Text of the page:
Today is the AFL-CIO National Call-In Blitz for health care reform.
Call 1-877-3-AFLCIO (1-877-323-5246) toll-free and urge your representative to support working families by voting for health care reform that:
• Does NOT tax our health care benefits;
• Requires employers to pay their fair share; and
• Reduces health care costs—the best way to do this is with a public health insurance option.
In the meantime, here’s a look at some of the latest news across the country on health care reform:
• Following his address to the National Press Club on the nation’s jobs and economic crisis, AFL-CIO President Richard Trumka and other union leaders met with President Obama at the White House to discus how the final health care reform legislation should be shaped, especially the tax on working families’ health benefits that is part of the Senate-passed bill.
The New York Times reports that during the hourlong meeting, Obama repeated his support for some form a health care benefits tax, but “used Monday’s session to search for a sort of compromise.” In a statement following the meeting, Trumka said it was “frank and productive meeting between friends on moving forward on health care reform.”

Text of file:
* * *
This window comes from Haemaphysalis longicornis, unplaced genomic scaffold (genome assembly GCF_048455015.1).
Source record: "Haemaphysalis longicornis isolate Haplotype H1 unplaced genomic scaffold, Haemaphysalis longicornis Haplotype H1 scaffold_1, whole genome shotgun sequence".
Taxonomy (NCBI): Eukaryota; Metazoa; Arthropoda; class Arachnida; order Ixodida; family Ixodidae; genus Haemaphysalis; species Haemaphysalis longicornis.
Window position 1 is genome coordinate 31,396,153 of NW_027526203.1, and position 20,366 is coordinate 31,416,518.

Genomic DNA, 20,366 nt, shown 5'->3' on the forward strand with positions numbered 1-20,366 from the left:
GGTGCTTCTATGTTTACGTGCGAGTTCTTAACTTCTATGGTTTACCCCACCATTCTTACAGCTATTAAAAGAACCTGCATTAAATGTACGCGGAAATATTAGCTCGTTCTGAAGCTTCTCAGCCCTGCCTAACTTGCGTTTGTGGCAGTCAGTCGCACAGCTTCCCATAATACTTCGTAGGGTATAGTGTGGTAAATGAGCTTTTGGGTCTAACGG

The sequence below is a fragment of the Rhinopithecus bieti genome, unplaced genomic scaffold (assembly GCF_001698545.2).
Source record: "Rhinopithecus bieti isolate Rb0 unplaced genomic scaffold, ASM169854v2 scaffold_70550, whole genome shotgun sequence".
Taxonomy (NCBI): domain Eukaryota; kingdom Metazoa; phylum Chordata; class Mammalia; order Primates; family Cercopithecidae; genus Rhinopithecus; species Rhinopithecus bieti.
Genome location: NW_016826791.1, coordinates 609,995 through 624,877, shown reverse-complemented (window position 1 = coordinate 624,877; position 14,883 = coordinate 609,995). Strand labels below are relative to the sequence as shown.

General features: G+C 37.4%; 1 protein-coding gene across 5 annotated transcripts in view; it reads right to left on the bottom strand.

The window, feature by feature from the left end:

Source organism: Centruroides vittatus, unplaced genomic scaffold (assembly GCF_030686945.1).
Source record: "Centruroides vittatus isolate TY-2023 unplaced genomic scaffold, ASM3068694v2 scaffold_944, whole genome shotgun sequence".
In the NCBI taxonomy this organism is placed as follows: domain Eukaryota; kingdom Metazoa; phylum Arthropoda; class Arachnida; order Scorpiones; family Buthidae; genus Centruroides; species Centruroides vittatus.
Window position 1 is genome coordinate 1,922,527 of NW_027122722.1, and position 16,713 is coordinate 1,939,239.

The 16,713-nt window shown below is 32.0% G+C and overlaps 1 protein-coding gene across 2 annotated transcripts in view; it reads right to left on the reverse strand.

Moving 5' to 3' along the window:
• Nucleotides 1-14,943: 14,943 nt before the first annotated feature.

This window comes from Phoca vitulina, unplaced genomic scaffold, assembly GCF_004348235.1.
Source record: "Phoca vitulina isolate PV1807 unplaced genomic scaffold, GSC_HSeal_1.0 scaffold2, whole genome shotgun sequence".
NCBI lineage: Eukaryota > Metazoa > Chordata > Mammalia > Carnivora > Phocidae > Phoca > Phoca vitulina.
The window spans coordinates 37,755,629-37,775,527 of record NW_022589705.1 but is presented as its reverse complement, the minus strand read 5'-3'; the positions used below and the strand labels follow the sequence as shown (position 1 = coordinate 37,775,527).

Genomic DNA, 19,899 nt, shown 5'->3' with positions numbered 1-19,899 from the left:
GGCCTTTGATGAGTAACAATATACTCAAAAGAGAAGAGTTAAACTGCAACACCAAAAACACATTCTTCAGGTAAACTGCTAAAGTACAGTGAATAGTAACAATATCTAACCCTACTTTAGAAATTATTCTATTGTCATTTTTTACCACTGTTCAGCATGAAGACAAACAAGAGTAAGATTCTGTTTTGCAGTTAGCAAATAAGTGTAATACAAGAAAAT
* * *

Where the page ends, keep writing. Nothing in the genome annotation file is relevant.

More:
• Allan Sloan, senior editor at Fortune magazine (hardly a pro-union, left-leaning, tax-the-rich journal), writes in a Washington Post op-ed today that despite claims that the tax on “Cadillac” health care plans would finance health care reform, more than 80 percent of the money to finance the plan would come from individuals paying higher income, Social Security and Medicare taxes—and the biggest portion of that money would come from people who make less than $200,000. Sloan adds:
The impact on people in the $1 million-plus range—most of whom probably really are rich—is relatively trivial.
• Several studies show the tax on workers’ health benefits impacts regular folks with basic “Chevy” plans and likely won’t result in employers returning the tax to workers in the form of higher wages. Studies also show that no one really knows if the benefits tax would reduce overall health care costs.
• While pundits have been pontificating about the mostly cons of the tax on workers’ health care, everyday folks have more down-to-earth descriptions. Check out the comments’ section following Art Levine’s recent Truthout post about the possible political fallout if the tax lives. Real anger there.
• Who really spawned this awful idea to tax working families on their health benefits? PaulVA at Daily Kos reveals it was the gleam in the eye of the Heritage Foundation in 1973 and was given birth by Ronald Reagan when he proposed it in 1985. However Reagan, showing his political savvy,
dropped this tax like a hot potato once he found out it was so unpopular.